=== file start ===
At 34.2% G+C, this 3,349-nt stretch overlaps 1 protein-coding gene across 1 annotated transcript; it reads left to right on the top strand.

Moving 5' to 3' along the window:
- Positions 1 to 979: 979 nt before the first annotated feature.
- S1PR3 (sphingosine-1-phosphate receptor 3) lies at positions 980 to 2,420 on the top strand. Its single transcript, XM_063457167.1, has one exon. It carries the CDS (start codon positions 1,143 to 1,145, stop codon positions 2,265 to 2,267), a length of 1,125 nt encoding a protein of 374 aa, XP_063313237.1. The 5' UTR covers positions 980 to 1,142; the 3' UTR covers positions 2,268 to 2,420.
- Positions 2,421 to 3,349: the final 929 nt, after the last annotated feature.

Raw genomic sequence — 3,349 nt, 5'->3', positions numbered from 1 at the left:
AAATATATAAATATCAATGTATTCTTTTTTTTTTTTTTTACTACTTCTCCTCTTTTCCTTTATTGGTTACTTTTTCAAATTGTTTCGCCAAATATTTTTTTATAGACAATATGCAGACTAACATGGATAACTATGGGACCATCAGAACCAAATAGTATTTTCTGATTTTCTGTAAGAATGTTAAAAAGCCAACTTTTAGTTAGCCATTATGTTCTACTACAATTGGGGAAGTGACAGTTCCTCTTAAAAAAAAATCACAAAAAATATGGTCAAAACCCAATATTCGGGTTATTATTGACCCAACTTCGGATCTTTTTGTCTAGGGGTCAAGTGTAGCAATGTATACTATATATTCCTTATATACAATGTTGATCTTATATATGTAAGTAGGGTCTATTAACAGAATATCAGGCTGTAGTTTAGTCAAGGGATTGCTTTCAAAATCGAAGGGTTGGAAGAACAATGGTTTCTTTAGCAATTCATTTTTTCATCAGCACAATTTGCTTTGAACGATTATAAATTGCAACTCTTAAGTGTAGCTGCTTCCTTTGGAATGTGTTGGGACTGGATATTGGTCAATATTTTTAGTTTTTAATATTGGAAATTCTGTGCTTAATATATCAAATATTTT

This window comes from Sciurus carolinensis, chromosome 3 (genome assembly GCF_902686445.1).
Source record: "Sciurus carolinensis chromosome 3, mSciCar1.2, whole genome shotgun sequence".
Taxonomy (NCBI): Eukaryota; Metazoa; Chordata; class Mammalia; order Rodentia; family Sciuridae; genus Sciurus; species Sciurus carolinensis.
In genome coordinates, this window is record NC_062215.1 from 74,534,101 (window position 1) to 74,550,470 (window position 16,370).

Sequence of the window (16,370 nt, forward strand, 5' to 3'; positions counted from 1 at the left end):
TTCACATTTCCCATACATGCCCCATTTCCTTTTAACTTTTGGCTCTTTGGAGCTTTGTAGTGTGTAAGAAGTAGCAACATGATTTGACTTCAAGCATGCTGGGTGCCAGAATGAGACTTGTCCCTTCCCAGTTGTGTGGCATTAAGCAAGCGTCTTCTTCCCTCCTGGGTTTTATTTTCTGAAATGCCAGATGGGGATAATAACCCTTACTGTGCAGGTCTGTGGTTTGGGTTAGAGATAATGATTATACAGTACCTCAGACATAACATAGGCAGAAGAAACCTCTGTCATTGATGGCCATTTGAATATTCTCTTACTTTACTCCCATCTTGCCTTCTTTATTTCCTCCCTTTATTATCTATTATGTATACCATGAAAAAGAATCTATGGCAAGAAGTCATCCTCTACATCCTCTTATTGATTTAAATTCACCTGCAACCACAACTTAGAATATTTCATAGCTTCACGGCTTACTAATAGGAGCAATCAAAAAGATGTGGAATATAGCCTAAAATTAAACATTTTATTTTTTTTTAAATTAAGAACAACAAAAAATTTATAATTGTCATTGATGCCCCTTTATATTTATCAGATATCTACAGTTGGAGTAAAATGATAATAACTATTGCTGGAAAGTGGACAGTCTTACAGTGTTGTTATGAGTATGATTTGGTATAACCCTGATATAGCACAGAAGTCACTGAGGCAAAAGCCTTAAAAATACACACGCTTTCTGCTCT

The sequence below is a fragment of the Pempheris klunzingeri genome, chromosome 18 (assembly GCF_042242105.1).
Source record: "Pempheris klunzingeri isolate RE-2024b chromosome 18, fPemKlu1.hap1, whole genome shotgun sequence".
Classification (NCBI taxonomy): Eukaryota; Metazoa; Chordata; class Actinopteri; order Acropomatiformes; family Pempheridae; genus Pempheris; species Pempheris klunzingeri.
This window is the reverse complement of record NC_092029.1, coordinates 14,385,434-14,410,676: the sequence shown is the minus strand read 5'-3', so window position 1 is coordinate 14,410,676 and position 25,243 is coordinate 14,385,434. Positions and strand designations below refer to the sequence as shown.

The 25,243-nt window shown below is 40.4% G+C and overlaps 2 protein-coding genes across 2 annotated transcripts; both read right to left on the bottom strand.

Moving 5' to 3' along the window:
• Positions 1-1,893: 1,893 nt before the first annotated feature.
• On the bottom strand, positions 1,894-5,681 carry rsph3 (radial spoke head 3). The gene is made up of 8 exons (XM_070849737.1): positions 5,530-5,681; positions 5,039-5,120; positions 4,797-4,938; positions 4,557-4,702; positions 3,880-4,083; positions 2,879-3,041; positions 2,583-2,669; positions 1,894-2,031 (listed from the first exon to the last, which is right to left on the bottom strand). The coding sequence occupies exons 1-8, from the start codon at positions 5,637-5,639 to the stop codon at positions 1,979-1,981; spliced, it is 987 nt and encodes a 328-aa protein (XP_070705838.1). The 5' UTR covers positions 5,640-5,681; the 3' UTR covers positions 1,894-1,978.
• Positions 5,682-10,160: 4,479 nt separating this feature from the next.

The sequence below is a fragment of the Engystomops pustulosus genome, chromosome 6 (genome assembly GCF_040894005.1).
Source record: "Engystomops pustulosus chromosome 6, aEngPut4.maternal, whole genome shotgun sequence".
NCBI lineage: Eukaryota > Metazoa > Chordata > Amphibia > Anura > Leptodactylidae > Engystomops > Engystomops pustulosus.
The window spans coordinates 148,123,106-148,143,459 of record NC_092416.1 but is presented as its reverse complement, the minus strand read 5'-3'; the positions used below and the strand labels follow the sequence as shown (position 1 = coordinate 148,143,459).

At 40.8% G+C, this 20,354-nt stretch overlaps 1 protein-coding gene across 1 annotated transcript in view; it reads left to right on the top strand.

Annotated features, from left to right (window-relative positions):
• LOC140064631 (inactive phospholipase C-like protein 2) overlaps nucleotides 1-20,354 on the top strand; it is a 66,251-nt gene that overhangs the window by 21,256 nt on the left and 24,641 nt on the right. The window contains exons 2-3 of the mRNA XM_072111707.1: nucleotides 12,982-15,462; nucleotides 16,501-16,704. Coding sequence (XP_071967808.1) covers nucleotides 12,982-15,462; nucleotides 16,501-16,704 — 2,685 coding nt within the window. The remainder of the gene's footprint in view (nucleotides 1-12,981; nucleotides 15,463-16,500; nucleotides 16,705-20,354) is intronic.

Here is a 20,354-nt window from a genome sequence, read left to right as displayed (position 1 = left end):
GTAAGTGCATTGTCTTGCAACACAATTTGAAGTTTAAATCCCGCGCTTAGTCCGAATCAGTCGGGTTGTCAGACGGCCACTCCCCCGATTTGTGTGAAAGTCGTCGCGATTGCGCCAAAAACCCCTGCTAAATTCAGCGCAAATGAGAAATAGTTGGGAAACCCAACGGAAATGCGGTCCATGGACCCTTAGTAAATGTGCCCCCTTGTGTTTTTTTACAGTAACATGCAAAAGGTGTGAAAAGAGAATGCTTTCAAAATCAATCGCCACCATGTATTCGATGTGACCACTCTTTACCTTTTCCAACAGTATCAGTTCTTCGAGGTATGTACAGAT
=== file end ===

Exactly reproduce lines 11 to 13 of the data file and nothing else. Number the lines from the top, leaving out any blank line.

In genome coordinates, this window is record NC_062215.1 from 74,534,101 (window position 1) to 74,550,470 (window position 16,370).

Sequence of the window (16,370 nt, forward strand, 5' to 3'; positions counted from 1 at the left end):
TTCACATTTCCCATACATGCCCCATTTCCTTTTAACTTTTGGCTCTTTGGAGCTTTGTAGTGTGTAAGAAGTAGCAACATGATTTGACTTCAAGCATGCTGGGTGCCAGAATGAGACTTGTCCCTTCCCAGTTGTGTGGCATTAAGCAAGCGTCTTCTTCCCTCCTGGGTTTTATTTTCTGAAATGCCAGATGGGGATAATAACCCTTACTGTGCAGGTCTGTGGTTTGGGTTAGAGATAATGATTATACAGTACCTCAGACATAACATAGGCAGAAGAAACCTCTGTCATTGATGGCCATTTGAATATTCTCTTACTTTACTCCCATCTTGCCTTCTTTATTTCCTCCCTTTATTATCTATTATGTATACCATGAAAAAGAATCTATGGCAAGAAGTCATCCTCTACATCCTCTTATTGATTTAAATTCACCTGCAACCACAACTTAGAATATTTCATAGCTTCACGGCTTACTAATAGGAGCAATCAAAAAGATGTGGAATATAGCCTAAAATTAAACATTTTATTTTTTTTTAAATTAAGAACAACAAAAAATTTATAATTGTCATTGATGCCCCTTTATATTTATCAGATATCTACAGTTGGAGTAAAATGATAATAACTATTGCTGGAAAGTGGACAGTCTTACAGTGTTGTTATGAGTATGATTTGGTATAACCCTGATATAGCACAGAAGTCACTGAGGCAAAAGCCTTAAAAATACACACGCTTTCTGCTCT